The ethics of power

A good leader gets good followers, and a susceptible leader gets susceptible followers. We get the leadership we deserve. A manipulative follower intensifies a leader’s vulnerability. A good follower tells palatable as well as bitter truths to the leader candidly and sensitively. A political brain is an emotional brain. If that is true, can heredity and caste be neglected in electoral battles?

Freedom is associated with responsibility. More the freedom one enjoys, the greater the responsibility one should bear. Freedom is needed to grow, but it may cause an increase in social disorder. Responsibility tends to decrease this disorder, and this is essential for maintaining stability in society. Responsibility is not a ‘detachable burden’, nor should it be used in popularity contests. The responsibilities of the winners and the losers do not end with the end of the electoral battle. Responsibility starts the day the battle is over or taken up. Often, a person is assigned or takes up responsibilities disproportionate to his capabilities. There is a need to restrain this enthusiasm while accepting responsibilities. In matters related to public issues, more than vigilance, courage is needed.

While rights of choice relate more to freedom, obligations are associated with responsibility. If we have the right to freedom, we must respect others’ freedom. If we have the right to security, we must feel obliged to create conditions for every human being to enjoy that security. If we have the right to be educated, we must learn as much as our capabilities allow us to, and wherever possible, share our knowledge with others. If we have the right to participate in our country’s political process and elect our leaders, we also must ensure that the best leaders are elected.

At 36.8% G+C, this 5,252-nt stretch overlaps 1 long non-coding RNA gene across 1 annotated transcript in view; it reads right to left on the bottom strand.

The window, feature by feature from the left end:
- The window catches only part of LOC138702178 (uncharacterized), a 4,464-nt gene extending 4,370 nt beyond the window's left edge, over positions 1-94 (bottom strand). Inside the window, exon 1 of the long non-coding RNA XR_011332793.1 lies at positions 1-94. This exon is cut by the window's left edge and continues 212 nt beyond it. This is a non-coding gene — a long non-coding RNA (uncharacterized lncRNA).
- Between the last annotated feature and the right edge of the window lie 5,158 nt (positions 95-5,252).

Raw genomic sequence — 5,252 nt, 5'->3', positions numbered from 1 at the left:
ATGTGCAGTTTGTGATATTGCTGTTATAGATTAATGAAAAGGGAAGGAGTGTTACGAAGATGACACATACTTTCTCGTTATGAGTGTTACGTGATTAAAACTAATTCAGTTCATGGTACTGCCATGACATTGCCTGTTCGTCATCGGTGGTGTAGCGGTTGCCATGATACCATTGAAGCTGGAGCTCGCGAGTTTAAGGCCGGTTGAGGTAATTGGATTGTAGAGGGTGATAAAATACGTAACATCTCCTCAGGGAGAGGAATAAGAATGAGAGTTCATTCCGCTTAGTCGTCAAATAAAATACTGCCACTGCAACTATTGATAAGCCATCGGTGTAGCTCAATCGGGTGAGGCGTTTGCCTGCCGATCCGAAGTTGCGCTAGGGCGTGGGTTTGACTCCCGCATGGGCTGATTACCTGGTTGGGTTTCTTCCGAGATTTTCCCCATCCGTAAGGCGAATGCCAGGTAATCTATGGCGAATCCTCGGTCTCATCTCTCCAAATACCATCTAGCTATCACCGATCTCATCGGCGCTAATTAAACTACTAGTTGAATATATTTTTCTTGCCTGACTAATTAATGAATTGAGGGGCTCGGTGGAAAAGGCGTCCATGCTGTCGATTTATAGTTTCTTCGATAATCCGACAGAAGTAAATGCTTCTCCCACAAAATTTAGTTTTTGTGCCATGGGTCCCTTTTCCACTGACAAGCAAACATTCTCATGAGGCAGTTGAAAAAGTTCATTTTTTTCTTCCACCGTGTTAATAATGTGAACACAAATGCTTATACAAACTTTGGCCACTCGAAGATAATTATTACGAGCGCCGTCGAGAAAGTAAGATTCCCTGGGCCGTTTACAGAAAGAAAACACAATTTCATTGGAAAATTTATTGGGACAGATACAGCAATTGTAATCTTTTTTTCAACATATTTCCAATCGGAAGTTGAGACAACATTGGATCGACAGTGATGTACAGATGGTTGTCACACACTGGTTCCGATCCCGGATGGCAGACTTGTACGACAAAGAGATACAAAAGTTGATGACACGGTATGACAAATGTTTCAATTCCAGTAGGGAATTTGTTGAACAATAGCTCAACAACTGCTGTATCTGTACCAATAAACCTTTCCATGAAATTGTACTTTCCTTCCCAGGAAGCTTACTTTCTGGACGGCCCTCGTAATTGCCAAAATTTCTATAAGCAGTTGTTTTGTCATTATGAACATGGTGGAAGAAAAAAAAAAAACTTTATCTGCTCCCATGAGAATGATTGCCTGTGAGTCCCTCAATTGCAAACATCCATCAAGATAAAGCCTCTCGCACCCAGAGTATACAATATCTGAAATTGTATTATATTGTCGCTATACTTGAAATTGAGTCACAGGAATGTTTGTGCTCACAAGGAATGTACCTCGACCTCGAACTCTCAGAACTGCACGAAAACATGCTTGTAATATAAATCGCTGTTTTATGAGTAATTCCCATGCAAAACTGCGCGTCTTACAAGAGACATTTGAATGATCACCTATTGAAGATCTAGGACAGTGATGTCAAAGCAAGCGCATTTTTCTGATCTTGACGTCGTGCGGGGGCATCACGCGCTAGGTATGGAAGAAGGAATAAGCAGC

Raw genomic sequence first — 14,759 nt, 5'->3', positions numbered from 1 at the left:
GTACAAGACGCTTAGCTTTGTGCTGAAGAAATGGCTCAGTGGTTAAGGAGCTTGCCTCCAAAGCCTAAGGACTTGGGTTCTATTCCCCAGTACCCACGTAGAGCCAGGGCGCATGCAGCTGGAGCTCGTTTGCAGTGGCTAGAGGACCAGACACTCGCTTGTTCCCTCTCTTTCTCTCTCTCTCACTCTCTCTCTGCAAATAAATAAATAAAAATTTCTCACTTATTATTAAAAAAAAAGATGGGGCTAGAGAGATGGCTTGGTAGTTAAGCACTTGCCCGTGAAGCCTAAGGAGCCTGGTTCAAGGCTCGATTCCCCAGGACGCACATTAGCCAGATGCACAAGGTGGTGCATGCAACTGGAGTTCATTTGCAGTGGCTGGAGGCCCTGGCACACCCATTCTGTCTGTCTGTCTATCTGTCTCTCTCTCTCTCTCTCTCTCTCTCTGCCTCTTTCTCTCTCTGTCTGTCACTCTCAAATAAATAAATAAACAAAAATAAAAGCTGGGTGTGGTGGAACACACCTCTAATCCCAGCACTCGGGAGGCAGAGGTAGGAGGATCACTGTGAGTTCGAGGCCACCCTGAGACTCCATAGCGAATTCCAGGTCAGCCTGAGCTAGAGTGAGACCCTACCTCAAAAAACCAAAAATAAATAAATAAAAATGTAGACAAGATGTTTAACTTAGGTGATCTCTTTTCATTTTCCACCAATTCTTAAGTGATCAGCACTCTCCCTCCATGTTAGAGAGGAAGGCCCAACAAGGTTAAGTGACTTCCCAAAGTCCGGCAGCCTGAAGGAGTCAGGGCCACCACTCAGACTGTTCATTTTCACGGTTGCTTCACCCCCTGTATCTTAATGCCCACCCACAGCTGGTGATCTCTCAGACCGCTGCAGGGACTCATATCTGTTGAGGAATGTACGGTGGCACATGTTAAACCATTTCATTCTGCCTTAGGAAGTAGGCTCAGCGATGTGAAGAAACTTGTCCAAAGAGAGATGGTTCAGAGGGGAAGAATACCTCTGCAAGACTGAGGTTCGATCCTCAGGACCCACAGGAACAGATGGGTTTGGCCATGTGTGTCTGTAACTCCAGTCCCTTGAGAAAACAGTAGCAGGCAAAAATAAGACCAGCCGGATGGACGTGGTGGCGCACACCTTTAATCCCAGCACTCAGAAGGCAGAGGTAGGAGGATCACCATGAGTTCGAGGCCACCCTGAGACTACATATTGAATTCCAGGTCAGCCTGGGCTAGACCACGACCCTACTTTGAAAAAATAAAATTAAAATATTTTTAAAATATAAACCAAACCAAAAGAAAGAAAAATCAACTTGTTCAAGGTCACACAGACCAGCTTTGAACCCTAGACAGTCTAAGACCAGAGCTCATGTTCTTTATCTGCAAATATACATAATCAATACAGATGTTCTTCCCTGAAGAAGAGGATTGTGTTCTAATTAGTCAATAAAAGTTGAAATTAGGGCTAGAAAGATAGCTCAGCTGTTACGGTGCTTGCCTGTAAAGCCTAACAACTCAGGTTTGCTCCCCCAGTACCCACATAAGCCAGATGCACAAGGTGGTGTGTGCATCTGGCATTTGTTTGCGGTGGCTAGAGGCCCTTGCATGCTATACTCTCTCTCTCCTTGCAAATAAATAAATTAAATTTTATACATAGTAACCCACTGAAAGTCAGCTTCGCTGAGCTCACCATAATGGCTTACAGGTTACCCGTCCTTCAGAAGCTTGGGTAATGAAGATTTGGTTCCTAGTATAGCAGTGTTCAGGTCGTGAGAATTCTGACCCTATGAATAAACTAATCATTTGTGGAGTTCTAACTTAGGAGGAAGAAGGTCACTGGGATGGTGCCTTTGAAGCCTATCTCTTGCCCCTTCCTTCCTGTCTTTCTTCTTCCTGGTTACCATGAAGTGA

Choosing the right leader is our collective responsibility. It is our responsibility to monitor the conduct and commitment of our leaders. One of the big problems we face is collective blindness. Jose Saramago writes, “I don’t think we go blind, I think we are blind, blind, but seeing, blind people who can see, but do not see.” Our leaders may have the freedom to act the way they choose to meet their ends, but it is our responsibility to remind them that we are neither invisible, even if they refuse to see us, nor can we be made invisible, even if they turn a blind eye to us. Let the power not blind our leaders.

Power generally is seen as evil or unjust, but it is not always the case. The influence of the powerful can have positive connotations. Michel Foucault’s concept of power involves both constraint and enablement. The powerful have a better chance of controlling their environment. Those who possess real power understand that responsibility is not a burden. They value restraint. We know that the opinion of the powerful authority matters. We expect them to be vigilant, prudent, and courageous when confronted with these issues. The powerful can’t afford or pretend to be sleeping when the time comes for action. We, the people, can’t afford the luxury of such pretentious sleepers in responsible positions.